Last week, South Korea announced preparations for another summit between President Moon Jae-in and North Korea’s Chairman Kim Jong-un. Khang Vu:

Seoul and Pyongyang need to reach a certain level of mutual trust and engagement before talks about denuclearisation can commence. Moon’s determination to move ahead with this agenda reflects North Korea’s and South Korea’s decisions to send ministers from unification and economic departments for talks ahead of his next summit with Kim.

And Meghan Fitzpatrick on the likelihood of a peace treaty between North and South:

The Republic of Korea did not sign the 1953 armistice, and South Korean officials are well aware that any treaty would fundamentally alter the nature of the US–South Korean defence alliance.

Australia’s Department of Communications is now reviewing submissions on the issue of Australian Broadcasting Services in the Asia-Pacific region. Wanning Sun:

We have now truly entered the post-broadcasting era. While many locations in the Asia-Pacific region still do not have extensive internet coverage, the most populous Asian countries – India, Indonesia, China – are highly digitalised.

Lucie Greenwood on the prospect of trilateral cooperation with China in delivering Pacific aid:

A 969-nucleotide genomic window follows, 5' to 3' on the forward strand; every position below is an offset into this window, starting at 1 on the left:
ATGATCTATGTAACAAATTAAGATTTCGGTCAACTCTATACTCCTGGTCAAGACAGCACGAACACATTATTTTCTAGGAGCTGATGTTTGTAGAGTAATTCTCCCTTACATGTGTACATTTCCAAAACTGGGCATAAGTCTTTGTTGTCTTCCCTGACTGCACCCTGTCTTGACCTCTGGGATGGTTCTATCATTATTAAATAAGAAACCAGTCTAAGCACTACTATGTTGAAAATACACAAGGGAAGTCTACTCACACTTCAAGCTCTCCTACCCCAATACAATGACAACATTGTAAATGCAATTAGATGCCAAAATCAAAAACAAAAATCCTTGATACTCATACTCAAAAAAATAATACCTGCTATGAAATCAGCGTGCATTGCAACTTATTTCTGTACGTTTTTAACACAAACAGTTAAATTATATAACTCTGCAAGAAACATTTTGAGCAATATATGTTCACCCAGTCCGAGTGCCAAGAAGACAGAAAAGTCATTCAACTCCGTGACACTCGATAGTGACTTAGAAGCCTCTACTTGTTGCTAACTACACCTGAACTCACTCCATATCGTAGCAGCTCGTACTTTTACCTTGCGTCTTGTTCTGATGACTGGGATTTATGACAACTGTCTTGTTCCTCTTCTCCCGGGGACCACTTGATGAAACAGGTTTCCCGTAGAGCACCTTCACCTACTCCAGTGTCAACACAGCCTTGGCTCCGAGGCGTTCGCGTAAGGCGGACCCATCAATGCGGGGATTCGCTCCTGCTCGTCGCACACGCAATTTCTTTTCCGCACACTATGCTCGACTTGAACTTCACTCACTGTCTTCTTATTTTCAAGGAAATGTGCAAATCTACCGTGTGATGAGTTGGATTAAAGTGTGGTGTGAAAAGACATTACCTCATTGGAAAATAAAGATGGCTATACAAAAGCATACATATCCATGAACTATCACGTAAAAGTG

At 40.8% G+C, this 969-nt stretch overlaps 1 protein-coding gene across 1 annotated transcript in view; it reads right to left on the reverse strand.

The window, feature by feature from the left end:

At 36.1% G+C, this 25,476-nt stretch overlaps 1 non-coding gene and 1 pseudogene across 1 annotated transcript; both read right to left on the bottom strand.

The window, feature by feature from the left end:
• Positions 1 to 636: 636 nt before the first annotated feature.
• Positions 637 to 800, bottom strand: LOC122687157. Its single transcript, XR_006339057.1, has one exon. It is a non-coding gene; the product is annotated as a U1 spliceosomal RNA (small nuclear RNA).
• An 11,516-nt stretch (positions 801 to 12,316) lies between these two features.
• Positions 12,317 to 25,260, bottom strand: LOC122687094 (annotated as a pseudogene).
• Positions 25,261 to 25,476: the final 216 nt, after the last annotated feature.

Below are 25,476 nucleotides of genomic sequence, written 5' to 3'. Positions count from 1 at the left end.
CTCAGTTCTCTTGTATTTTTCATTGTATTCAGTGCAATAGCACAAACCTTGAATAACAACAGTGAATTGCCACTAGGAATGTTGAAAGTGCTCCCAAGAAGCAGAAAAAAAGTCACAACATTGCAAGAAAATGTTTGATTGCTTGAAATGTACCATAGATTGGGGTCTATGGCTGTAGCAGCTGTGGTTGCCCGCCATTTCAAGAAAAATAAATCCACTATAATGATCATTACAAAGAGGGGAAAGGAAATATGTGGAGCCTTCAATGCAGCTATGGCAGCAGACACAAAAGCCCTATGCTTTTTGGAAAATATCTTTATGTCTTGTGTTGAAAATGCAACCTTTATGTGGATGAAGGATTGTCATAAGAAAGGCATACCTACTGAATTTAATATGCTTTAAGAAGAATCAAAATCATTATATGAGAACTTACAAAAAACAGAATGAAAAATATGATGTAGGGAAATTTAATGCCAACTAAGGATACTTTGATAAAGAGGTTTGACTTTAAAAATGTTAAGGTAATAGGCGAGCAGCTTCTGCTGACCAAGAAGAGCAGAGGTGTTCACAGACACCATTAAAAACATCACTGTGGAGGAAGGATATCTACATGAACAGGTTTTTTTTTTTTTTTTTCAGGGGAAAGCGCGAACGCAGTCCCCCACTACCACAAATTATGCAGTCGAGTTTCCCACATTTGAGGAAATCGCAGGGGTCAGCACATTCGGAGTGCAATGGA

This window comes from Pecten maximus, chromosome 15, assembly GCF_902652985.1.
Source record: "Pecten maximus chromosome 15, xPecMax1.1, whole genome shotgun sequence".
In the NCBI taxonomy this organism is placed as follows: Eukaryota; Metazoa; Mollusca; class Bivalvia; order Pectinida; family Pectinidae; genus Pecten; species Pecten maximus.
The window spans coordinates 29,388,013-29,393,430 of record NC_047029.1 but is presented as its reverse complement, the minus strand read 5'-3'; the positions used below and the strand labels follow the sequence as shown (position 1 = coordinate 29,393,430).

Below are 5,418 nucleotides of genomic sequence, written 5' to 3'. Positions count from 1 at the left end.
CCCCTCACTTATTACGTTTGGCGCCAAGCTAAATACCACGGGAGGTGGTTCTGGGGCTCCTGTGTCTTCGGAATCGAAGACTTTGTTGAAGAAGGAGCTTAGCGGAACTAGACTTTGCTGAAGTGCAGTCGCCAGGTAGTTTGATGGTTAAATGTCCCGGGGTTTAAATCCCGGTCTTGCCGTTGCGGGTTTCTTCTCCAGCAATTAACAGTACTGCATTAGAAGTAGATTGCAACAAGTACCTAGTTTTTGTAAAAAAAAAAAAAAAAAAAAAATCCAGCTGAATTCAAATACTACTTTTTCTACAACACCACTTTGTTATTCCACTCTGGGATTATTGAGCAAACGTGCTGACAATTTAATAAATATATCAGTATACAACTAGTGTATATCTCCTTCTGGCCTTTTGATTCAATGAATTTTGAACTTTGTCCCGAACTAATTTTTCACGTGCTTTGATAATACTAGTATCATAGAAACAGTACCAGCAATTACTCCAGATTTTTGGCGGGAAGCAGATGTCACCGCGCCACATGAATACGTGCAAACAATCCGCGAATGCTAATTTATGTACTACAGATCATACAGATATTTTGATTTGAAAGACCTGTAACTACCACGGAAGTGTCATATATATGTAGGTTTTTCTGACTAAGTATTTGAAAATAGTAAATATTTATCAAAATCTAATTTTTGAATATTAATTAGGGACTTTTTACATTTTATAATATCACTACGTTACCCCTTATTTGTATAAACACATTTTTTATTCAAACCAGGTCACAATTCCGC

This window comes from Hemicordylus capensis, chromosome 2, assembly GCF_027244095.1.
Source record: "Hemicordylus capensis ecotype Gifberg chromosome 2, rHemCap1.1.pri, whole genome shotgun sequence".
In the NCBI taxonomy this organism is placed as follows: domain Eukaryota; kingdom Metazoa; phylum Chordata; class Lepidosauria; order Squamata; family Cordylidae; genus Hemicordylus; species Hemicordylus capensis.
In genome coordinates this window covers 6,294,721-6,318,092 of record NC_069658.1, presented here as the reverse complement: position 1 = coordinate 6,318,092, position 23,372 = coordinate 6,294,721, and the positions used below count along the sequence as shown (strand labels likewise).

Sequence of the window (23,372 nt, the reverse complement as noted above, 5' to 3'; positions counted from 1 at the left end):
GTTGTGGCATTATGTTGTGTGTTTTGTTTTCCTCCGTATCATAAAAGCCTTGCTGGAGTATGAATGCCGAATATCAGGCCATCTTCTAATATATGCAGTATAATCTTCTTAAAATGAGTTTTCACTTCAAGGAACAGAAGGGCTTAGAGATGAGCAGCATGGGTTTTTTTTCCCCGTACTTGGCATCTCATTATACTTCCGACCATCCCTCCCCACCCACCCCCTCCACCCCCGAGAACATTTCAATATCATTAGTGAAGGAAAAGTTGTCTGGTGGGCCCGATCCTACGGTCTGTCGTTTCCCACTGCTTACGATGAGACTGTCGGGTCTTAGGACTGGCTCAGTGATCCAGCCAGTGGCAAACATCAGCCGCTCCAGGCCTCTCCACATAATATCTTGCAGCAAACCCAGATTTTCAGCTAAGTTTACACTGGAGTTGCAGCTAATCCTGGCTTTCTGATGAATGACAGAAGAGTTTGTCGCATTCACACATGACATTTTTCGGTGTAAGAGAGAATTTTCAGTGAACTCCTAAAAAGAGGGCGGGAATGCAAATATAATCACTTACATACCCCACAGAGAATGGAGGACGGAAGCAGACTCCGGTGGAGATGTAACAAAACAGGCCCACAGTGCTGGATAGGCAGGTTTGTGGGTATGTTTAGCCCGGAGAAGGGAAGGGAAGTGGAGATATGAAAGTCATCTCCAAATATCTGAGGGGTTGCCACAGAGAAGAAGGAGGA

Rather than providing a rationale for not working with China, the failure of Chinese companies to deliver is one reason why New Zealand and Australia should persevere with cooperation. If their strengths – especially the use of best practices for aid delivery – can improve Chinese aid project outcomes, developing climate resilience among Pacific island countries is a more foreseeable goal.

Donor countries must factor religion into development work in the Pacific, argues Bruce Hill:

Christianity is often seen as a foundation of national identity in most parts of the region, and anything that might weaken it tends to be regarded as a threat. Our current secularism is not exactly looked on with favour by many in the islands – something which we don’t always grasp.